AdonisGuilfoyle | Jul 12, 2017 |
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At the end, he sat in the hotel room and counted out the pills.
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Amazon.com Product Description (ISBN 0316508225, Paperback)

At the end of the day, Death visits everyone. Right before that, Charlie does.

You might meet him in a hospital, in a warzone, or at the scene of a traffic accident.

Then again, you might meet him at the North Pole - he gets everywhere, our Charlie.

Would you shake him by the hand, take the gift he offers, or would you pay no attention to the words he says?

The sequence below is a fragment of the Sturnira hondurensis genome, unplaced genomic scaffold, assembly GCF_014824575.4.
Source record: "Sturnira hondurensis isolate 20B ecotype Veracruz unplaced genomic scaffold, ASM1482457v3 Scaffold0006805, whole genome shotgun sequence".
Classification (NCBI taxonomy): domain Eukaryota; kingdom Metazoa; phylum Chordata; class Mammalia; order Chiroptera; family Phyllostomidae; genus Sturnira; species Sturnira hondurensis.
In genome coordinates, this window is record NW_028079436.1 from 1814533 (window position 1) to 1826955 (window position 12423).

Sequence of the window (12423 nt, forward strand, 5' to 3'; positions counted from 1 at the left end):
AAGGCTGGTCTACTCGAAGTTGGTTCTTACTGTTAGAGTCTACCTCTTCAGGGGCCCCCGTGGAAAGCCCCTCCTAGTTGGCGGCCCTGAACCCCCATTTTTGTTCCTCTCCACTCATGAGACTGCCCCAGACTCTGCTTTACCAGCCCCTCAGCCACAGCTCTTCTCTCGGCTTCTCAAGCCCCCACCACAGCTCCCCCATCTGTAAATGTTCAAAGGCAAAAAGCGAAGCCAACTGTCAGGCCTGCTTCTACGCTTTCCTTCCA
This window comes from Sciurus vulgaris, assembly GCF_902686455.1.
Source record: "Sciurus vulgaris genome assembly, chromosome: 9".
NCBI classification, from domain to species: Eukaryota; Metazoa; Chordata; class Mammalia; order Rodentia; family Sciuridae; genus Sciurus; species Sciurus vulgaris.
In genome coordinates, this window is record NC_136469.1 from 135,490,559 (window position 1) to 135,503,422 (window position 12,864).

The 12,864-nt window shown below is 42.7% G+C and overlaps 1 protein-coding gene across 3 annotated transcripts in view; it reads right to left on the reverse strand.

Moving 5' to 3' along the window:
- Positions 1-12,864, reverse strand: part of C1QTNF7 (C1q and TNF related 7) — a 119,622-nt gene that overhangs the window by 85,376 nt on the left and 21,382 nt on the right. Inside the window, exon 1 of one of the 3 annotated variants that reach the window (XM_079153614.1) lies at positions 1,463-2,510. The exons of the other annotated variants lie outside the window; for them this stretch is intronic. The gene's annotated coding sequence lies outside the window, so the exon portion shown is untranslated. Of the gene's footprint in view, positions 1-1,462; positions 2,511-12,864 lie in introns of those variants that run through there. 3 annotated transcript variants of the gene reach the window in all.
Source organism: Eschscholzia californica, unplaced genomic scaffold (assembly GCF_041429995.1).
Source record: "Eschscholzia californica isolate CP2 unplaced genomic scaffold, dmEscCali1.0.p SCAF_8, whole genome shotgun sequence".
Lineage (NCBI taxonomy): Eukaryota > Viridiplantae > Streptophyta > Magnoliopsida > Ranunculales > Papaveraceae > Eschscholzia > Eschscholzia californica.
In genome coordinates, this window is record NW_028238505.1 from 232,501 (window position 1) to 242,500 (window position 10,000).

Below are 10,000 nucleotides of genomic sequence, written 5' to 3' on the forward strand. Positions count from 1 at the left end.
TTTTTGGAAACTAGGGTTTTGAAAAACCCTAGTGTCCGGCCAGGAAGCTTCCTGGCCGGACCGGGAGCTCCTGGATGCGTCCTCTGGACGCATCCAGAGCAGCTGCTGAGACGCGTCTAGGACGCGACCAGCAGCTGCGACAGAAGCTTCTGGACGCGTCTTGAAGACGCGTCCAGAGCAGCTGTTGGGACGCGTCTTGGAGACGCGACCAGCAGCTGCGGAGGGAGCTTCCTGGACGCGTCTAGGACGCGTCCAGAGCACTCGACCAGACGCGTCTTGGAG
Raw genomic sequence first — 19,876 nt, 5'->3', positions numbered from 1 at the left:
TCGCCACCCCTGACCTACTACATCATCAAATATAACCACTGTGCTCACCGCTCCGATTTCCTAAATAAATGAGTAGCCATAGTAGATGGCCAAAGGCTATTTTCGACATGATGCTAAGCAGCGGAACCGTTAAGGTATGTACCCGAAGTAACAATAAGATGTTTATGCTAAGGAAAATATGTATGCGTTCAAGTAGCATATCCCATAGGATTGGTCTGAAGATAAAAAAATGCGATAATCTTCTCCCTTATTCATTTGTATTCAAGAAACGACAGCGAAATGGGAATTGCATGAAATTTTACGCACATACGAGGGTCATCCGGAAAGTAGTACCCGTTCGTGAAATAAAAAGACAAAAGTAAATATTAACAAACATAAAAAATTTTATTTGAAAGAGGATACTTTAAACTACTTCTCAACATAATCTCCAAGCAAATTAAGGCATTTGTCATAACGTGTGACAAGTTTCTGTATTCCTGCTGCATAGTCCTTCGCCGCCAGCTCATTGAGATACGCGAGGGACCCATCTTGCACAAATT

Sometimes he is sent as a courtesy, sometimes as a warning. He never knows which.

The End of the Day is the stunning new novel by Claire North, author of word-of-mouth bestseller The First Fifteen Lives of Harry August.

(retrieved from Amazon Mon, 07 Nov 2016 12:12:01 -0500)

The enigmatic Charlie, a specter who travels everywhere and visits everyone marked for death, sends messages and makes profound, life-changing offers to those he meets.